Following the Nest Path to Energy Efficiency
- March 5, 2015
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Following the trail blazed by Nest, firms like Ecovent are demonstrating that considerable efficiency improvements can be achieved through technology. The Nest thermostat is notable for matching the use of heating and air conditioning equipment to actual times of building occupancy and intuitively adjusting the temperature to a desirable level. Noticeably absent is the ability to optimize the inner workings of the equipment that is connected to the thermostat. Specifically, smart thermostats are adept at calculating when to best start/stop equipment; however, they are limited in their capacity to keep furnaces firing at peak efficiency or for assisting air conditioning fans from working harder than necessary. The next step in technology-enabled efficiency is to expand the optimal operation of HVAC equipment by enabling thermostats to feed information back to furnace computers, such as when a room is approaching the desired temperature or changes are on the horizon. This information would allow the HVAC equipment to run at peak efficiency for the largest possible percentage of each day.
High efficiency HVAC systems have the potential to squeeze nearly all of the energy out of natural gas and electricity. However, this is just potential. On paper, the best new heating equipment can achieve efficiencies as high as 98%. The systems-maximize performance via onboard computers that make micro adjustments to factors such as fan speed, furnace flame intensity, or the run time for air conditioning. However, optimal ratings are generally only achieved under ideal conditions whereas “real world” energy savings can be substantially lower than those published. For example, when air ducts or radiators in a particular home or building are not properly sized, systems try to compensate by running fans harder or burning gas outside of peak efficiency settings. Furthermore, because manufacturers know that many installations are far from ideal, they equip on-board computers with a myriad of switches and dials that allow installers to “tune” the equipment. Unfortunately, these overrides often carry sizable efficiency penalties. As shown in the figure below, making the wrong adjustments can result in equipment that operates only marginally better than what was available in the 1970s. Two-way communications between new smart thermostats and equipment promises to automate the optimization of performance. Furthermore, start-ups like Ecovent are demonstrating that heating ventilation and air conditioning (HVAC) installations can be made notably smarter by expanding wireless control to the room level.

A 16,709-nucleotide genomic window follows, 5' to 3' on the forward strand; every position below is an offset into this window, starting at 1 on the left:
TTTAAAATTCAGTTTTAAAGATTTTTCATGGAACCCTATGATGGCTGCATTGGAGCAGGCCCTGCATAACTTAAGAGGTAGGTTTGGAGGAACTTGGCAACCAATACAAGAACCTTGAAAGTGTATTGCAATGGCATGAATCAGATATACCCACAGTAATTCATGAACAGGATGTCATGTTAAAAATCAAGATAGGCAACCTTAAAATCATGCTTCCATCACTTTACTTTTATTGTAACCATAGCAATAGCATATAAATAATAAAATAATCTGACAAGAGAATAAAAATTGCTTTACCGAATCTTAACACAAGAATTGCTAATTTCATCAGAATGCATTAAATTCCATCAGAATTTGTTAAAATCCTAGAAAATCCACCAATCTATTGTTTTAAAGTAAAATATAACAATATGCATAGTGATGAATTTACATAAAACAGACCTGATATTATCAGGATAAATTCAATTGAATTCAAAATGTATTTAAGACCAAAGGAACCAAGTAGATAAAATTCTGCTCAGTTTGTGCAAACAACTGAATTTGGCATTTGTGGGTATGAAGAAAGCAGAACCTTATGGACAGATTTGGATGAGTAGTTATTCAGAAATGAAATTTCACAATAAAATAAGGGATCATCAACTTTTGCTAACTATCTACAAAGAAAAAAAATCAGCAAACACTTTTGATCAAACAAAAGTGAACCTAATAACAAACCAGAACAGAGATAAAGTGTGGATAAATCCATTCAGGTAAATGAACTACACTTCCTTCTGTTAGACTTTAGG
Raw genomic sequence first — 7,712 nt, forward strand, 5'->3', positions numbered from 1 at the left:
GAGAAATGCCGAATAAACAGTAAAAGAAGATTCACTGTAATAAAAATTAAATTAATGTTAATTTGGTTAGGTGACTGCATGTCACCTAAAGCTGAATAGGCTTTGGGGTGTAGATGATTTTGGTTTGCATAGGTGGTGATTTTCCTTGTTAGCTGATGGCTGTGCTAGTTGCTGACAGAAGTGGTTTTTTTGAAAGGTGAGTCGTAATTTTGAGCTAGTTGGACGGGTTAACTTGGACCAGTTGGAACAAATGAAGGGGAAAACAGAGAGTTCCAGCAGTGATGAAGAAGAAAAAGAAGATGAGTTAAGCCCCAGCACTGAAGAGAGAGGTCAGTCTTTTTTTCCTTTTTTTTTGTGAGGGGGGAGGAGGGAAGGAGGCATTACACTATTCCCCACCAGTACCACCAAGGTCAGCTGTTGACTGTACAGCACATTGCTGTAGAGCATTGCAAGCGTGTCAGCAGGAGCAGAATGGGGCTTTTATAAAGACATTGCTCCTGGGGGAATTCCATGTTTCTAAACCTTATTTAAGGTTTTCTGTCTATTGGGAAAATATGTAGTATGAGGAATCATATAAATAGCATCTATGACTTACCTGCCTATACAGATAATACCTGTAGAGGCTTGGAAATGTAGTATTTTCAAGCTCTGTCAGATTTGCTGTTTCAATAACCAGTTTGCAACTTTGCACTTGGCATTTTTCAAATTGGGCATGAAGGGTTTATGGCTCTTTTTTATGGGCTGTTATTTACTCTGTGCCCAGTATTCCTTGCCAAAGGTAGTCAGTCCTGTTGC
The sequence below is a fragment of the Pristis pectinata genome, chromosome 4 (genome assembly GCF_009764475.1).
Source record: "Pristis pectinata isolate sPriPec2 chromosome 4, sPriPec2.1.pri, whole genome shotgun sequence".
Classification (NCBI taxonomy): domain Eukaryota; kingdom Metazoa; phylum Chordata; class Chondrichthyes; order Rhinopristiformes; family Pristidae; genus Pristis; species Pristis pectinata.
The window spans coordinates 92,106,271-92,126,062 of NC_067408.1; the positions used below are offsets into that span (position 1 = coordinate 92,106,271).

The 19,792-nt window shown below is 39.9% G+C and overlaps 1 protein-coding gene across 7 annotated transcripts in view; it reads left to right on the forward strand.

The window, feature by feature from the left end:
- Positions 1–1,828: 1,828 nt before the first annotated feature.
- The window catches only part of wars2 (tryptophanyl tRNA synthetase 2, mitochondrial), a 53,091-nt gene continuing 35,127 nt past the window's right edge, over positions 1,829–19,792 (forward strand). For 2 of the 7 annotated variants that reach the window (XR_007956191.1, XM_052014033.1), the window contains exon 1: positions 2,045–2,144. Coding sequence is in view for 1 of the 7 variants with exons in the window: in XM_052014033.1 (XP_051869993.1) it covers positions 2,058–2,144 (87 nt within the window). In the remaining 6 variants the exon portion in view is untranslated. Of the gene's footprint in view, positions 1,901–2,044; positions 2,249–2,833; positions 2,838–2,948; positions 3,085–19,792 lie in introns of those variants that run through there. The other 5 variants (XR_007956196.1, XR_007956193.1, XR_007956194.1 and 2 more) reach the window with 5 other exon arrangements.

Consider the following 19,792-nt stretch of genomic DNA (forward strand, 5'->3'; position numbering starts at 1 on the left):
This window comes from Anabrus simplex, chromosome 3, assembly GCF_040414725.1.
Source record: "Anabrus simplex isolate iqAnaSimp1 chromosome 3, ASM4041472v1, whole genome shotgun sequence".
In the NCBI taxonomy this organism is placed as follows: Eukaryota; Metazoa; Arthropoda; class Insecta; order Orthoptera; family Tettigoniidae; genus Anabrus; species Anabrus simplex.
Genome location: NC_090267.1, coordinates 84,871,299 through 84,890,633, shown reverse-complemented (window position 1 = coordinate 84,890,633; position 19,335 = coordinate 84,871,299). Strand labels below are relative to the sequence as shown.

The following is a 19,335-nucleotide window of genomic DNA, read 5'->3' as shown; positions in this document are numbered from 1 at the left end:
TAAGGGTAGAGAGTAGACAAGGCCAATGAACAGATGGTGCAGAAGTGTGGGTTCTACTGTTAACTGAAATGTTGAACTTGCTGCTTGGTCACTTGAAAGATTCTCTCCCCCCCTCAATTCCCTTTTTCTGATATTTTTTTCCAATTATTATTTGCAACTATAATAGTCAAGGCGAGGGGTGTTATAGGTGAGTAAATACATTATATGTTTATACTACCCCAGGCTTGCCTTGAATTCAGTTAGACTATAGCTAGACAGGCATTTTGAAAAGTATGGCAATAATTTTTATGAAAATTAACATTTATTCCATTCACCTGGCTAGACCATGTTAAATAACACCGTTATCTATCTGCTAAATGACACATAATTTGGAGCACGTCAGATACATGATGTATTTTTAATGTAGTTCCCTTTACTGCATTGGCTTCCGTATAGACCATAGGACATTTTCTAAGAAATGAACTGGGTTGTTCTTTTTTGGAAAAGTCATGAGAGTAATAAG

The addition of new monitoring sensors can ensure that equipment automatically meets its efficiency capabilities. Wireless communicating temperature and pressure sensors installed in system air ducts or other strategic locations can communicate when increases in fan energy or raising the temperature are not resulting in measurable improvements in occupant comfort. In short, enabling communication and adding technology would greatly maximize the number of run hours that HVAC systems spend at peak efficiency and continue the progression that has begun with new smart thermostats.
Enhanced HVAC systems can also be used to assist in identifying the problem areas of buildings and targeted opportunities for improvement. The majority of HVAC systems are not able to operate within the most efficient range because a small area of a home is drafty or air ducts that are not designed properly serve one section of a building. Communicating technology can pinpoint problem areas, making the upgrade a decided advantage. Furthermore, identifing the problems responsible for poor performance allows for active calculation of how much defects are costing. In summary, expanded communication and data promises to assist utilities and energy service providers in identifying and quantifying favorable upgrade projects in energy efficiency.